We all have our biases.
These biases are based off what we value. For some people, Magic Johnson will always be their favorite – and thus the best – Laker ever based off how he played the game. He was a pass first player that always looked to get his teammates involved in order to maximize the team’s chance at winning. He brought a flair to the action that was captivating and his ability to come up big in the big moments was legendary, but it was his style that continues to have fans on his side.
For others, Kobe is the guy they look to as the best player due to his iron will to win and his willingness to do whatever it takes to get his team to the top. It’s not always the most efficient approach, but his skill level is off the charts and his ability to captivate fans while pulling off the (seemingly) impossible inspires a strong devotion. The last second shots, the scoring explosions, the moxie – all of them make Kobe who he is and what make fans kneel at the altar of #24.
But our biases aren’t limited to choosing who we favor in a battle of all time greats. Sometimes, our biases conspire to see all the things that are wrong with current players on the roster in order to argue against why they could be effective the role they’re assigned.
No where is this more true than with the Lakers’ point guards. We’ve gone back and forth on this issue for (what seems like) years, but it’s now more clear than ever that the Lakers need an upgrade at the point if they’re going to contend.
But do they really? To be honest, I’m not so sure.
You see, what the Lakers need is better production from the point, not necessarily better players. For some, these two concepts are inescapably linked but I’d argue that’s not actually the case.
Certainly, last season the Lakers point guards let them down. They missed too many of the open shots they were given and didn’t make the needed plays when they were asked to create for themselves or their mates. Questionable decisions were more frequent than ones that helped the team and the Lakers suffered for it. The result of those failures is that we’re now in almost unanimous agreement that there’s no other answer than to replace those players that let us down.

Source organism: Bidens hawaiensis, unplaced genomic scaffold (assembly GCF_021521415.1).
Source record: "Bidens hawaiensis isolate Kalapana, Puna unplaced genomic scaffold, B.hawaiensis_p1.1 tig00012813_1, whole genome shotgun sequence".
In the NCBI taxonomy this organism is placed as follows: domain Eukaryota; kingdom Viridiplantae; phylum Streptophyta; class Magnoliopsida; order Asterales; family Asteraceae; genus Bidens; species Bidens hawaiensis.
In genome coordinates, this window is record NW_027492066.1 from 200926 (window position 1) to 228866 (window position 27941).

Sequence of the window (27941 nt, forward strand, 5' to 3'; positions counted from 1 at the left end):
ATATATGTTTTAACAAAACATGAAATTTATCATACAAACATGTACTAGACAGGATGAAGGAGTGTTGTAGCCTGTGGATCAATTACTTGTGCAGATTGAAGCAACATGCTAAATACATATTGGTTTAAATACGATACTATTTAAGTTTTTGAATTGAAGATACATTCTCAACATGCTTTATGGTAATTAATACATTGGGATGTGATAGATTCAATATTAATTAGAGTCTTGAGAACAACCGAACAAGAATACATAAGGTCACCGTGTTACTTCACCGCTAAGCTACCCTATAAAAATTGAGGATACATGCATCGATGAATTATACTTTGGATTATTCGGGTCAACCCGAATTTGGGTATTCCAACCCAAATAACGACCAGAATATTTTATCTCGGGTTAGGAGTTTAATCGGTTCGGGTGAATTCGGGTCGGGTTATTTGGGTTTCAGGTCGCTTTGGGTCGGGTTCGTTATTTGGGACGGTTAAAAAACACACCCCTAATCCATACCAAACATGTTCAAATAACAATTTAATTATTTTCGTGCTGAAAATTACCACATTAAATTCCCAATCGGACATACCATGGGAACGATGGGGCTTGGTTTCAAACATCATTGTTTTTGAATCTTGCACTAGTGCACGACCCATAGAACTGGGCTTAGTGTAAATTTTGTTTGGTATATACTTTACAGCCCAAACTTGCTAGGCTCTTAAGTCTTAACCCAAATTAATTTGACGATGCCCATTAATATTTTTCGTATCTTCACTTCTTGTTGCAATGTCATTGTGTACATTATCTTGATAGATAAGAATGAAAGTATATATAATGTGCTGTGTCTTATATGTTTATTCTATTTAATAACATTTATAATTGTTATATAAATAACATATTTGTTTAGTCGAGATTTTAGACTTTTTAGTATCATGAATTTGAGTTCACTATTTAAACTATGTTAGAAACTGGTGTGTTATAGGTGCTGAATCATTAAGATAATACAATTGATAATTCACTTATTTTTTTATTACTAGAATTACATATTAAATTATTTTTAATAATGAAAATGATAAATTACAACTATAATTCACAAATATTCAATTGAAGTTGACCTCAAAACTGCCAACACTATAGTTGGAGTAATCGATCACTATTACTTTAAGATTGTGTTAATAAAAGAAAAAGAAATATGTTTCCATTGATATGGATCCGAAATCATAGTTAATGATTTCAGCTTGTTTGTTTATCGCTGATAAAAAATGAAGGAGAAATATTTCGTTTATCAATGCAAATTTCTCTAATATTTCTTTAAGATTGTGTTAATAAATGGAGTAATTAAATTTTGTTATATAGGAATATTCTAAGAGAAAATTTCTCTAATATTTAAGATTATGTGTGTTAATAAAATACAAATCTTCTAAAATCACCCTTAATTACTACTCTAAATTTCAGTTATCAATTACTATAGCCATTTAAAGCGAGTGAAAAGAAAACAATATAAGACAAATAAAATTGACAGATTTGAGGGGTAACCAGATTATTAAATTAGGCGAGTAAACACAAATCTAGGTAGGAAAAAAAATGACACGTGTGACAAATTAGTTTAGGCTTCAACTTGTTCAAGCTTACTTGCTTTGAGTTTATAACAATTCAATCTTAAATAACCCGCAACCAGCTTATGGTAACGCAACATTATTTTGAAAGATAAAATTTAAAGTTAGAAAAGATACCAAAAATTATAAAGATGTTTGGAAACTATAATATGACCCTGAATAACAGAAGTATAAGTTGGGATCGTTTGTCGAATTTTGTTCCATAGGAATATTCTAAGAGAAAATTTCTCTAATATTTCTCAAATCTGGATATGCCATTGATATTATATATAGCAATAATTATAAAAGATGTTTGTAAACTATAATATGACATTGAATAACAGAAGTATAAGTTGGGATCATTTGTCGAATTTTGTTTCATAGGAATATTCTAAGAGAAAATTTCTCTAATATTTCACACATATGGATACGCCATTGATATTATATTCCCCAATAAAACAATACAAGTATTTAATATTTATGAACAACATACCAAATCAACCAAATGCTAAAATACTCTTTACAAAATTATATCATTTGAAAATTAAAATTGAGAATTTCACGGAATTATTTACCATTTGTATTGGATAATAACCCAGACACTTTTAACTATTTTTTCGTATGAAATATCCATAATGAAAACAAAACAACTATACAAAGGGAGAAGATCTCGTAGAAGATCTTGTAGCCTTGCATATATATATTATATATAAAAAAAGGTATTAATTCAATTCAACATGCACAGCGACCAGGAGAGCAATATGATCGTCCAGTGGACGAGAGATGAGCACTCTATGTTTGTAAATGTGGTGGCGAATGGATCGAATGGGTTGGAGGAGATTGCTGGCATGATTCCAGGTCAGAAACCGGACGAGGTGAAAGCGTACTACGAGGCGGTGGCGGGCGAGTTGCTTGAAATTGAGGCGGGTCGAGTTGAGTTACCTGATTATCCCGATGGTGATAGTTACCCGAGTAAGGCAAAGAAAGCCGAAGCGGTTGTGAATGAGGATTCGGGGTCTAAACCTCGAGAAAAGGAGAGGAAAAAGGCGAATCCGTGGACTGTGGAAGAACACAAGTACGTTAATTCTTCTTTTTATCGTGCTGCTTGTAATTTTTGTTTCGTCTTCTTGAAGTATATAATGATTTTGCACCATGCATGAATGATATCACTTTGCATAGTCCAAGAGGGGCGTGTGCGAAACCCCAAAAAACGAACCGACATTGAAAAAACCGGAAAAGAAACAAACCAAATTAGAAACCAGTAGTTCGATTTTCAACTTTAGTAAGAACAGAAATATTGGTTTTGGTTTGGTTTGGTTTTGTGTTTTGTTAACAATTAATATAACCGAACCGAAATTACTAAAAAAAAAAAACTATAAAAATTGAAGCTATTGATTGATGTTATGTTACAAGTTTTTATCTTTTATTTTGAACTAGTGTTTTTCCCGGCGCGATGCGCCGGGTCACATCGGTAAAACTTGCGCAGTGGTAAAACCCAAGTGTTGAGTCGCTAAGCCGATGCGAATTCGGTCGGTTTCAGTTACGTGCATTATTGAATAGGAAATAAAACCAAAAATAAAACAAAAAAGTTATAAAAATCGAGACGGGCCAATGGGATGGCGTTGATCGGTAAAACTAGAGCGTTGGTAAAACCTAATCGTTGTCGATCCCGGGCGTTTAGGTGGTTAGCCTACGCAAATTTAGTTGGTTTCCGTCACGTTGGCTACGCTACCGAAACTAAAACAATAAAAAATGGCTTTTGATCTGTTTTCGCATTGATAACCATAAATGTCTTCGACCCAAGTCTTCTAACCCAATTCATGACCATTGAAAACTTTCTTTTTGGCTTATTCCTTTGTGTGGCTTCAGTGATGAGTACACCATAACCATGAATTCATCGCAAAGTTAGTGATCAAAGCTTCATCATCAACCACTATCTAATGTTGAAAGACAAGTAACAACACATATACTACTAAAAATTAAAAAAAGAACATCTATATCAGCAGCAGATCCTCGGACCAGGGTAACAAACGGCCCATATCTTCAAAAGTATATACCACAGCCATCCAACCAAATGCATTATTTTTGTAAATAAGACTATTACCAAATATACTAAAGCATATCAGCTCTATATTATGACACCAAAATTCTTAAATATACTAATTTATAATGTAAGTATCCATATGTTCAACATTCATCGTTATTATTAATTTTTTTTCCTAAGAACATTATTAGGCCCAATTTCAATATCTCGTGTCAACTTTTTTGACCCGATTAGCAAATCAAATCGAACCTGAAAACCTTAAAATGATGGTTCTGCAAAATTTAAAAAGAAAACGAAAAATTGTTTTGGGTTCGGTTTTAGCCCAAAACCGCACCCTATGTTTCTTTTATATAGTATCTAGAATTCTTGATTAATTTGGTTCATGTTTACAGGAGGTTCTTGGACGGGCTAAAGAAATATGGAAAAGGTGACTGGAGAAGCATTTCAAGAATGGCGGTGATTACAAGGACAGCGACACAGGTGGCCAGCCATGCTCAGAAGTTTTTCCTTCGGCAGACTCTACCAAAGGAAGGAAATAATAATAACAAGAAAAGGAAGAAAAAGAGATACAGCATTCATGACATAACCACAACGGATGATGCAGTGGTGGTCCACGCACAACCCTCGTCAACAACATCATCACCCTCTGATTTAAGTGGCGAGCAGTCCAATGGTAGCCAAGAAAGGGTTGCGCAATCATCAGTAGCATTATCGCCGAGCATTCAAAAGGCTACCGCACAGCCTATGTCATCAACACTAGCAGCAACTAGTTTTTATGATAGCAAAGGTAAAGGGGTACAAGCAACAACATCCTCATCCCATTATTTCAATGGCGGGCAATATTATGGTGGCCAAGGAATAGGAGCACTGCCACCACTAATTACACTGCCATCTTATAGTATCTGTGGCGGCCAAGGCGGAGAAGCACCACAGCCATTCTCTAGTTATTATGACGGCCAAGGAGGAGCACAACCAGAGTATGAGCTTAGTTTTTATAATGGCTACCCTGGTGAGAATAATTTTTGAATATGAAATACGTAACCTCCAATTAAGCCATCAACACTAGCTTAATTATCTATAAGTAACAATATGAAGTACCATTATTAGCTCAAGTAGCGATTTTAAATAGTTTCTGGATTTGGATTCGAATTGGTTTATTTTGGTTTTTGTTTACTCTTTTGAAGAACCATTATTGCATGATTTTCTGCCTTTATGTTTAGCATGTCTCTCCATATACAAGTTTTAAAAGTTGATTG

I’d contend, though, that what the Lakers actually need are for the point guards they have to play to their potential. I know I’ve been seen as a Derek Fisher apologist, but I don’t think last year’s performance is all he can provide to the team. Surely his age and limited (which is being kind) athleticism hurt his ability to improve as much as a younger player with fresher legs, but production is not limited to how fast you can run or how high you can jump. Fisher can make better decisions on when to drive (which should be almost never), when to look for his own shot, and when (and to who) he should be passing to on any given play. He can be more efficient a player by not forcing the action as much; by not taking the offense upon his shoulders more than he should.
Steve Blake can also be a better player than he was last year. Finding his way in the triangle proved to be more difficult than anyone anticipated and being asked to run a more traditional offense should help him be more productive. He should have the opportunity to run more P&R’s in order to create off the dribble while still getting the spot up jumpers that he’s still very capable of knocking down. He won’t be asked to be a slasher nearly as much and limiting his shots off cuts, dives, and hand-offs in and around the paint going into the teeth of the defense should help him be more efficient.
In the end, none of this may end up working out and we’ll all be clamoring for a better player at the point come game 10 of next year (whenever there is a game 10). But I think it’s also very important to understand that the Lakers are still built around a ball dominant shooting guard and a trio of versatile big men. The point guards on this team need to walk the fine line of being confident while deferential to the better players on the roster and opportunistic when their chances do arise. That’s a difficult role to play while still providing the production that the team needs. That said, the current group of players have the skill sets to do just that. And while they actually have to get on the floor and provide that production, we all need to do a better job of seeing past our biases to allow them to try.
At least until the way this roster is constructed changes.